Tuesday, October 13, 2009

Yours, Mine, and Uncle Jed's Journey

My older son and I recently read Uncle Jed's Barbershop. I had gotten it at a garage sale this summer for 50 cents, twice my usual kid's book cutoff of a quarter, because it looked like an interesting story. And it was definitely worth that extra twenty five cents, especially during this "year of goals".

The story appears to have been written by Uncle Jed's niece. It starts in the 1920's and Uncle Jed has a dream to own a barber shop. But "nobody believed him. We lived in the south and were poor. Most people were sharecroppers, and people didn't have dreams like that."

But Uncle Jed continues traveling around the county to give haircuts, often taking eggs or vegetables or a promise to pay later from people who were short on cash and he saved every penny he could. Then his niece, the author, was sick and couldn't get an operation until $300 was paid up front and "my Daddy didn't have that kind of money." Uncle Jed said nothing was going to happen to his Sarah Jean and paid the money.

This was a financial setback, but many years later, he finally had three thousand dollars in the bank. Then came the Great Depression and a neighbor knocked on the door to tell Uncle Jed the bank was broke and his money was gone.

"Uncle Jed just stood there a long time before he said anything. Then he told Mr. Walters that even though he was disappointed, he would just have to start all over again."

He eventually opened his own barbershop on his seventy-ninth birthday.

"It had everything, just like he said it would - big comfortable chairs, four cutting stations, the floors so clean, they sparkled. On opening day, people came from all over the country. They were Ol' Uncle Jed's customers. He had walked to see them for so many years. That day they all came to see him.

I believe he cut hair all night and all the next day and the next night and the day after that! That man was so glad to have that shop, he didn't need any sleep.

Uncle Jed died not long after that, and I think he died a happy man. You see, he had made his dream come true even when nobody else believed in him.

He taught me to dream, too."

Reading the story made me think of my own journey this year, and the importance of savoring it and of disregarding those voices in my head that sometimes say discouraging things or the sense of urgency to "get it done" or "when I achieve this milestone, THEN I'm going to really feel I've accomplished something." Most of Uncle Jed's life was the journey, not the finishing up.

When Greg and I were on vacation awhile back, we had a lovely time, but were stranded overnight at an airport. My dear hubby is NOT a good one for waiting and his anxiety to get back was palpable. I bought a magnet at the airport giftstore that is now on the fridge to remember that the downtime in the airport wasn't "bad time" to be gotten through so the "good time" could begin. It reads:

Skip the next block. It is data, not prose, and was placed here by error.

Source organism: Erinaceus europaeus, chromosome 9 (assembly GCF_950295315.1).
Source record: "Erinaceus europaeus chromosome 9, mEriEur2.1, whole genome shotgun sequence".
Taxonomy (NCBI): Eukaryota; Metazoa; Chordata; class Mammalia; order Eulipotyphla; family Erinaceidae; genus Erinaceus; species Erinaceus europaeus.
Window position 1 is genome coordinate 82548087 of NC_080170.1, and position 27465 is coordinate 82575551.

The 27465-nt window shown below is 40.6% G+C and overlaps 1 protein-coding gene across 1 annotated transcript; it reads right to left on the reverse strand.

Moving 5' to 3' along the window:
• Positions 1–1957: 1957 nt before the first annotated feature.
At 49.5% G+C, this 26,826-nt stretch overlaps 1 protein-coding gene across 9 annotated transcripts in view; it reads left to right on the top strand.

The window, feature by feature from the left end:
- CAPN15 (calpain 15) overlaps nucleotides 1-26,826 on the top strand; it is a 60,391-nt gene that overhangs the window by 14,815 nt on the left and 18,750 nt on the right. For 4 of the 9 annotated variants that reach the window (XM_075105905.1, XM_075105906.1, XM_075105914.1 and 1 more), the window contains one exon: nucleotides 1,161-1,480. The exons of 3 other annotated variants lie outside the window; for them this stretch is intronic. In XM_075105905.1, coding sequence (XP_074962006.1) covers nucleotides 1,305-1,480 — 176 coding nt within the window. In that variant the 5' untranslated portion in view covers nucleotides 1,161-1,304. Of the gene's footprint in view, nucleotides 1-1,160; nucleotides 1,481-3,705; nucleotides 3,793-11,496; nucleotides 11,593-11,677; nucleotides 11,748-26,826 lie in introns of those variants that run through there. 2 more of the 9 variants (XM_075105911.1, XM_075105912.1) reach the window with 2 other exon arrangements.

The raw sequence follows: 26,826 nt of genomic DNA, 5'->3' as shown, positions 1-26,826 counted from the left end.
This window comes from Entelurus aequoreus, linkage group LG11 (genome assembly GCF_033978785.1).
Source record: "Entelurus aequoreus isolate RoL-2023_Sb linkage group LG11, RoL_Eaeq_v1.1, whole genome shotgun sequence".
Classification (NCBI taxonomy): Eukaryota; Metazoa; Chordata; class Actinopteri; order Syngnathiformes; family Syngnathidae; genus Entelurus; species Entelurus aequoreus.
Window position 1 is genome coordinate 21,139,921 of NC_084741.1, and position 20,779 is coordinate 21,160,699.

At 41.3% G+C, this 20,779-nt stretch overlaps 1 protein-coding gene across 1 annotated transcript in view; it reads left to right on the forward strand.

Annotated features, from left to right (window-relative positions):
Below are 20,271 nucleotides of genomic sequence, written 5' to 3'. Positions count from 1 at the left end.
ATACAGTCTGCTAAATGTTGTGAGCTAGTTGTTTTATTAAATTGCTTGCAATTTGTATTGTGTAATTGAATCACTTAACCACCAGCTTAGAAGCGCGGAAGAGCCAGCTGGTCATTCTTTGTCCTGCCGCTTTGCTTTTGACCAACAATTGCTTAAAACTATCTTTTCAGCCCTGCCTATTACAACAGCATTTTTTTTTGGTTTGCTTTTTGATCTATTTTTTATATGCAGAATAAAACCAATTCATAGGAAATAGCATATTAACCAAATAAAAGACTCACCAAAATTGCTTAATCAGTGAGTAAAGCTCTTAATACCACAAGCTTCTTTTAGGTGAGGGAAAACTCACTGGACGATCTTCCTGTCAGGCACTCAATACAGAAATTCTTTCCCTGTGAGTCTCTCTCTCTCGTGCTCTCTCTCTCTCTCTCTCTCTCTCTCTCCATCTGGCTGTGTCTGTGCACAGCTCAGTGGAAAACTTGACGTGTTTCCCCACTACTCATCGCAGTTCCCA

Happiness is a journey, not a destination. Souza
For a long time it seemed to me that life was about to begin-real life. But there was always some obstacle in the way, something to be gotten through first, some unfinished business, time still to be served, a debt to be paid. At last it dawned on me that these obstacles WERE my life. This perspective has helped me see there is no way to happiness. Happiness is the way. So treasure every moment you have and remember that time waits for no one.

I'm working to get there - to treasure each moment. Wishing you a happy journey - not just a happy destination. Eileen


  1. My public library has this and I am going to pick up a copy. I like the excerpts that you published here. I can't believe what he went through to save the money and achieve his dream. It does give me the push to do the same. Sometimes saving for a dream (or for needs) is very difficult.

  2. Jill,

    Hope you enjoy it. It really is inspiring to think he managed his dream when he was sometimes paid with eggs and vegetables! And if you get a chance, look into another book that I am just starting on the suggestion of an English woman. The title is "How I lived a year on just a pound a day" by Kath Kelly. The author only excluded her rent from that pound a day cut-off. She was saving for a special thing, a gift for her brother's wedding. I'm only on the first chapter, but it is inspiring how much she finds she doesn't need and how she is in fact able to save quite a bit. Good wishes to you. Eileen

  3. I wish my son was still a little boy, so I could read this book to him. It's a beautiful story. Thanks for mentioning it.

    I'm working on living in the present moment too, dwelling neither on the past nor anticipating the future. This is a challenge for me.

  4. Nay, Isn't it great when you do, even for a few minutes a day, really live in that moment, even driving down the road? I'm always at peace in those moments. Wishing us both, and every other person on the planet many, many, moments in the moment. Eileen